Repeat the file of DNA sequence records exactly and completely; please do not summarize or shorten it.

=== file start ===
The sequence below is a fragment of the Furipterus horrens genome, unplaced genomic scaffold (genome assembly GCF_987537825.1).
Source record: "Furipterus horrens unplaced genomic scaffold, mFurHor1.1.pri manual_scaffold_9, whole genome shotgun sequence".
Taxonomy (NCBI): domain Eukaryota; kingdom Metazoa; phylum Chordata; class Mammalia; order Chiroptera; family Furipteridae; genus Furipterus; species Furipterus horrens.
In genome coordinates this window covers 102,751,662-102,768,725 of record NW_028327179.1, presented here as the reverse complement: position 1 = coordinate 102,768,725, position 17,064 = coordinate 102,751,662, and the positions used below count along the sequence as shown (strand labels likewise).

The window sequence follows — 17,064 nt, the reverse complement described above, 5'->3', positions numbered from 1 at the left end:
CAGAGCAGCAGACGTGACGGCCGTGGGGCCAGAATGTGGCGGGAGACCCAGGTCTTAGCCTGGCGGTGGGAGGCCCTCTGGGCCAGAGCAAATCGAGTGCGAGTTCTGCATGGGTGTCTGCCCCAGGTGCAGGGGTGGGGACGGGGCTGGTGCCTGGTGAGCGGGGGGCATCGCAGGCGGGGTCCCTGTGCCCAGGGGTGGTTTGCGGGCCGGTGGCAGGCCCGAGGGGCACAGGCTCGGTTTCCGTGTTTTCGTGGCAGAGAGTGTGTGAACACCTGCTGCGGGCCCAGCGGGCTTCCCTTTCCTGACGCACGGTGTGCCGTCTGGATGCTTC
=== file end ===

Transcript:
The sequence below is a fragment of the Furipterus horrens genome, unplaced genomic scaffold (genome assembly GCF_987537825.1).
Source record: "Furipterus horrens unplaced genomic scaffold, mFurHor1.1.pri manual_scaffold_9, whole genome shotgun sequence".
Taxonomy (NCBI): domain Eukaryota; kingdom Metazoa; phylum Chordata; class Mammalia; order Chiroptera; family Furipteridae; genus Furipterus; species Furipterus horrens.
In genome coordinates this window covers 102,751,662-102,768,725 of record NW_028327179.1, presented here as the reverse complement: position 1 = coordinate 102,768,725, position 17,064 = coordinate 102,751,662, and the positions used below count along the sequence as shown (strand labels likewise).

The window sequence follows — 17,064 nt, the reverse complement described above, 5'->3', positions numbered from 1 at the left end:
CAGAGCAGCAGACGTGACGGCCGTGGGGCCAGAATGTGGCGGGAGACCCAGGTCTTAGCCTGGCGGTGGGAGGCCCTCTGGGCCAGAGCAAATCGAGTGCGAGTTCTGCATGGGTGTCTGCCCCAGGTGCAGGGGTGGGGACGGGGCTGGTGCCTGGTGAGCGGGGGGCATCGCAGGCGGGGTCCCTGTGCCCAGGGGTGGTTTGCGGGCCGGTGGCAGGCCCGAGGGGCACAGGCTCGGTTTCCGTGTTTTCGTGGCAGAGAGTGTGTGAACACCTGCTGCGGGCCCAGCGGGCTTCCCTTTCCTGACGCACGGTGTGCCGTCTGGATGCTTC